mozart had to start somewhere (a.k.a. rhythm composition in lessons)

File May 18, 9 30 14 AMIt is known that starting music at an early age can bring about some powerful things in a person’s life (thank you mom!) and Mozart is one of those examples of a student who grew up in a musical house and this complex thing of learning an instrument became a game and pastime for him and his father. Now, we aren’t trying to create “prodigies” here, but even simple musical games played during a person’s childhood can form some powerful connections.

So let’s get down to what is really important – rhythm. Instead of trying to approach things academically with a three year-old, I find it best to approach it from a composition game angle. With this I use two powerful tools: composition card
s
and a drum beat app.

File May 18, 9 30 38 AMThe lovely pianist who runs the website pianimation has created fantastic tools for rhythmic composition (and you can find her explanation of them here.) Each 4/4 measure is the size of half of a sheet of regular 8.5×11 paper, so it makes composing measures easy for kids! I have a few different sizes of colored paper that represent the types of measures I am asking them to create to give them a road map to then be creative. I love this as it is not just drilling flashcards or etudes, but giving the student autonomy over their learning.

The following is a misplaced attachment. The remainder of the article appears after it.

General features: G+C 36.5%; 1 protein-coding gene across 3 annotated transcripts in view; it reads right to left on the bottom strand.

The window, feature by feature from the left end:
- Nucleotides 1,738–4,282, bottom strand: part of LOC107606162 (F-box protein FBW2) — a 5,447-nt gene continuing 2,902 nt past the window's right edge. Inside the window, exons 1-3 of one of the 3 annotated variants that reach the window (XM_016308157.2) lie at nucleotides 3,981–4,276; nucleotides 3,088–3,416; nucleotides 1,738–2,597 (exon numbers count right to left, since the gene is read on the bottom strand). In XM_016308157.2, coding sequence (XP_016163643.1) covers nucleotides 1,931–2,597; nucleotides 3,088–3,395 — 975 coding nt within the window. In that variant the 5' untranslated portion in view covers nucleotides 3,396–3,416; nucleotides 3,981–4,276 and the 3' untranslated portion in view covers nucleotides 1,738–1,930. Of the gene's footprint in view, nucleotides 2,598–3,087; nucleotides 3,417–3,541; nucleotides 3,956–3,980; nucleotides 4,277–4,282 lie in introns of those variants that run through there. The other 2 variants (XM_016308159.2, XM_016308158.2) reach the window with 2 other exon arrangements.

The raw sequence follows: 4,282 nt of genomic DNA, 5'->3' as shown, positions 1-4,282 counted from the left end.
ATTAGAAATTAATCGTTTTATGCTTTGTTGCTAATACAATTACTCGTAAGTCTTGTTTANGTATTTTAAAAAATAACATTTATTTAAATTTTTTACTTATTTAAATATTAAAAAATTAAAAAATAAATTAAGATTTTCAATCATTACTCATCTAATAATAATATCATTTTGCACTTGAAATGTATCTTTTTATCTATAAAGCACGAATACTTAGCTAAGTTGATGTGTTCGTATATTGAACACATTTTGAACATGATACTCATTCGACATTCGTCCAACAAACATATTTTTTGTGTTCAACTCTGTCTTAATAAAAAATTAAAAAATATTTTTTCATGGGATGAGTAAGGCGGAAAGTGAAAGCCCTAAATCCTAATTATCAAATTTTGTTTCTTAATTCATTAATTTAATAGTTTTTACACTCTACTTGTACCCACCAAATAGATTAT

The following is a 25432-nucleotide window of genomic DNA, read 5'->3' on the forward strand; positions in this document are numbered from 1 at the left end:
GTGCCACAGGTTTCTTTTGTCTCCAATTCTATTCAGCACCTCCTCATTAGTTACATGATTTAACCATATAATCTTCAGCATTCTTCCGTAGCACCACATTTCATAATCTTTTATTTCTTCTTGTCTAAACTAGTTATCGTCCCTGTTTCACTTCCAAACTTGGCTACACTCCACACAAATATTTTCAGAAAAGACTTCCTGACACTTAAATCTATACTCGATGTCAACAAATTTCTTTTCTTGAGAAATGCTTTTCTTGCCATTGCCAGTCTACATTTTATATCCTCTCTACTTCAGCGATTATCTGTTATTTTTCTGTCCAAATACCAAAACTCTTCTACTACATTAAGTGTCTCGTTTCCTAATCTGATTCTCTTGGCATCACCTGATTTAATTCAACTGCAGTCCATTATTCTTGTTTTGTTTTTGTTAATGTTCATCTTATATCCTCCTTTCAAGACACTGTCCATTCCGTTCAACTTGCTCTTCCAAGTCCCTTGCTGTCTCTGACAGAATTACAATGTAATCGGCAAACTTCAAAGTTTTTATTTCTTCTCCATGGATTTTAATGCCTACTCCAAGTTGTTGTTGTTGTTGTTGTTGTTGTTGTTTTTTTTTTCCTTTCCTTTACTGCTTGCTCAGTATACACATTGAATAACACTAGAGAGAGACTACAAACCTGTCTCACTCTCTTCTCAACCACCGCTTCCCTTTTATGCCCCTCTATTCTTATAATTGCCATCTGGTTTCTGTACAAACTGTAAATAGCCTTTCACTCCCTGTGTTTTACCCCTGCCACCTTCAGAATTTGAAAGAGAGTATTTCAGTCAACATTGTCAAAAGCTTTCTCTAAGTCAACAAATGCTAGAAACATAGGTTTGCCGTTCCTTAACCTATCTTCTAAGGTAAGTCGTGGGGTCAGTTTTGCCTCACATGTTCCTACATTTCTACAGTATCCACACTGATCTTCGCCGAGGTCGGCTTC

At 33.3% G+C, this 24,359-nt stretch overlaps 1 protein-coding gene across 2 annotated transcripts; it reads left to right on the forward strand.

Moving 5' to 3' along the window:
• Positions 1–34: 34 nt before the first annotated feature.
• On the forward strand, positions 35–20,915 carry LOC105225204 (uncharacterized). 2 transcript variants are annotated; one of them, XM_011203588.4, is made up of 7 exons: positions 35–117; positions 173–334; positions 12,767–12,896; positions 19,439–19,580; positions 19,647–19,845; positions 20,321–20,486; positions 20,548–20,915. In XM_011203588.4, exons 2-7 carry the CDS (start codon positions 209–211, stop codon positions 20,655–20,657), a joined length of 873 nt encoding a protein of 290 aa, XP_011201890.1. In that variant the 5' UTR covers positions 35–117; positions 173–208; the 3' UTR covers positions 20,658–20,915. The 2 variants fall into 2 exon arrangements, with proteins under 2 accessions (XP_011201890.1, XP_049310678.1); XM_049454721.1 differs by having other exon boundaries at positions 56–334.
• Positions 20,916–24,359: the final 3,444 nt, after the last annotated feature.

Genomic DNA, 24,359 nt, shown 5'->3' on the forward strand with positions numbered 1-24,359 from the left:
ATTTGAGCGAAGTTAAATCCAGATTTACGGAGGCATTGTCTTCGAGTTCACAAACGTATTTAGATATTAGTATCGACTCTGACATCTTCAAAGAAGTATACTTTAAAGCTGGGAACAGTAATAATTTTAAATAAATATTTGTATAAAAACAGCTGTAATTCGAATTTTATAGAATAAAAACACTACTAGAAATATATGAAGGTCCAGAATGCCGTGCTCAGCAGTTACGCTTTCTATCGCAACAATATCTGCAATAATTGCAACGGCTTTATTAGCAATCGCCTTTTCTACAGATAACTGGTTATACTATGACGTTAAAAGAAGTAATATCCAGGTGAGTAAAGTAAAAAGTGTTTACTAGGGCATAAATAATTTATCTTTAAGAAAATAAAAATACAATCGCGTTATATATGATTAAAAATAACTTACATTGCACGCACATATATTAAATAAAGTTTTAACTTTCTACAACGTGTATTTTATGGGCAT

This alone is great for learning rhythms, but in order to get that internal pulse going I have added the use of my favorite drum app called Drum Beats +. By adding a fun beat at the tempo the student can handle we can explore and create lots of music that fuels their internal pulse. Music is the only subject that if you don’t come up with the right answer at the right time then you are wrong – adding drum beats shows students this and propels them forward.

The magic combination of composition cards and a drum track has been trans-formative for my studio. And anytime I can use a funk beat to get my point across, then I’m happy 🙂

Download the rhythm composition HERE!iTunesArtwork

sometimes you need puppets

Bow hold.

Two words every string player hates to hear, yet knows is coming.

HandmpuppetThe fact that a cello bow hold is meant to be natural yet due to our bodies feeling insecure, worried that we will drop this delicate (and expensive) bow we overcompensate. We add weird angles. And unhealthy tension.

Enter: hand puppets.

By drawing two simple dots by the 1st finger’s base knuckle and making a fist (with the thumb loosely inside) we now have a fun new partner that encourages us to open up our bow hold, add flexibility to all parts of the hand, and naturally lift the base knuckles which can be in danger of caving and causing the dreaded steak knife bow hold.

I assign students homework of having puppet conversations with their practice parent. Usually they love this, but if for some reason they feel too silly I will ask them questions that require one word answers or even begin by having the puppet blow air kisses.

When I thought about trying this technique I thought it would be good for thumb position only, but the more I use it the more benefits it gives ALL of my student’s bow holds, even advance students have improved their flexibility with their little buddy.

Have you heard of any other funny little games to play with students to work on the dreaded bow hold?

reimagining items

I have a new (and unusual) list of items I need to secure for my cello studio:

Finger puppets20140705-200258-72178425.jpg
Paint swatches
Double sided tape
Binder clips
Straws
Hackey sacks
Play dough
Foam
Magnets
Danimals
Clay
Corks
Therabands
Measuring tape
Rubber bounces balls

 

Are there any unconventional items you have seen used for music teaching?